A resounding NO.

Mussolini founded his own club in Split, Societa Calcio Spolata, who took up residence in Hajduk’s stadium, which the Italian dictator renamed after his sons, and Hajduk appeared finished.

From 1941-1944 the club existed only in spiritual sense, as players shuffled throughout the Split region and the Adriatic Islands attempting to avoid persecution by the Italians/Germans and giving their all for Tito’s armies.

The war had taken everything from the people of Split: their homeland, their fierce independence, and their football club.

But in 1944, Hajduk players would have the opportunity to prove that the club that had been founded on a spirit of independence and freedom for its people could live up their mascot and be to their people what the Hajduks were to them: a resistance force against evil.

Rebirth and the Resistance

Unable to come together on their homeland, the Hajduk players gathered in the Spring of 1944 on the island of Vis.

It was May 7th, the annual feast for Saint Dominus, the patron Saint of Split, and a large group had gathered on the island to pay their respects.

In addition to the Hajduk squad, the feast brought together some of the most recognizable and influential characters of World War II to including the aforementioned Josip Broz-Tito, and British Prime Minister Winston Churchill’s son, Randolph.

It was on that fateful night it was announced that Hajduk Split would reform, and play as the official team of the Yugoslavian resistance.

Their first task?

Travel the world playing football as an official arm the resistance, using sport as a way to spread anti-fascism.

The Tour

After being reformed on Vis, one of Hajduk’s first matches was one of its most famous, a friendly against the British Army (comprised of former England and Scottish internationals) in Bari. The match was not Champions League level, but 40,000 people watching a football match in the middle of the war gained TONS of recognition and respect for the club.

Hajduk Split and the British Army take the field for their match in Bari, 1944.

The match may not have reflected well on Hajduk’s on-field capabilities, (they were walloped by 5 goals) but it did catapult them to one of the most famous tours in football history.

Over the next 100 days, playing as Hajduk JA (JA=Yugoslavian Army), the team would take part in 90(!!!!!) friendlies!

Traveling through much of Northern Africa and the Arabian Peninsula, the team won 74 of their matches in countries like Syria, Egypt, Palestine, and Malta.

Traveling tens of thousands of miles in just over three months, Hajduk’s journey’s did not go unrecognized.

As the team traveled to advocate for a free country and anti-fascism, the Allies dropped pamphlets all over Europe, using Hajduk as an example of how those not at war can still inspire people to do good.

They were hoping more teams would follow Hajduk’s example.

The Allies hoped that rekindling regional alliances through sport would help heal the war-inflicted wounds suffered across Europe.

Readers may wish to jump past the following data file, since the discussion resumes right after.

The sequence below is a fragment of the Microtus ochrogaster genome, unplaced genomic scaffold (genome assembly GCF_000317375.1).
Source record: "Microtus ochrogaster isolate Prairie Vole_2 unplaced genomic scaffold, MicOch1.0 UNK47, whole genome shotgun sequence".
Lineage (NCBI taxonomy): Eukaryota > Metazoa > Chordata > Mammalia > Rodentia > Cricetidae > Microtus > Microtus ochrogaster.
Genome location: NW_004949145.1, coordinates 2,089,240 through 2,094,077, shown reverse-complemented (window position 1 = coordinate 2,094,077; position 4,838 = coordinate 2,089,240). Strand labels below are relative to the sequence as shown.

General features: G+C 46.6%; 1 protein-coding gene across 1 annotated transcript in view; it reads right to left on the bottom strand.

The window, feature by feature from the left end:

By the time Hajduk JA had reached the end of their tour they were rock stars.

So valued was their impact, in fact, that in their last friendly match, Hajduk Split was recognized by none other than Charles De Gaulle as Honorary Team of Free France, a title their fans take pride in to this day.

The tour across the world would gain Hajduk new, impassioned fans, looking to support the famous fascist fighting club.

After World War II, Hajduk returned home to resume playing, and started to gather their momentum they had lost at the outbreak of pre-war tensions.

The club would start to regather some of its political identity, but needed someone to organize the club’s unwavering spirit.

Luckily for them, two Yugoslavian sailors would change the course of Hajduk Split, and European football forever.

The Torcida

July 16th, 1950 in Rio Di Janeiro, Brazil is a day that will live in football lore. It is on that day that Uruguay shocked the world by upsetting Brazil 2-1 in the World Cup final at the world-famous Maracaná stadium.

While that match certainly changed the history of football in its outcome, the inspiration it implanted in some of its attendees would come to shape football forever.

It just so happened that some of the Yugoslavian armed forces were in South America, and among the fans in the stadium for the final that day were two Hajduk fans serving their country.

Sitting in a stadium packed with hundreds of thousands of passionate fans, including the numerous supporter groups, or Torcidas, the sailors were blown away.

Awes by the coordination of the fans, and the impact it had on the match, these young men returned to Split later that year and immediately founded the first supporters group in the history of European football: The Torcida.

Over the course of the next 60+ years the Torcida would come to represent everything that is good, and BAD, about supporters groups.

Unbridled passion mixed with violent tendencies, the Torcida’s efforts have not gone unrecognized by the club and other supporters groups alike.

The fans, and the Torcida specifically, have been such an integral part of the clubs history, in fact, that the number 12 is retired as an homage to the crowd’s role as 12th man.

A passionate side, as you can guess from their early exploits, the Torcida have formed bonds with other supporters’ groups over time.

Following a show of solidarity for a free Croatia by Benfica’s No Name Boys, the Torcida returned the favor by honoring with flowers three NNB members who died just before a match-up between the teams in Split.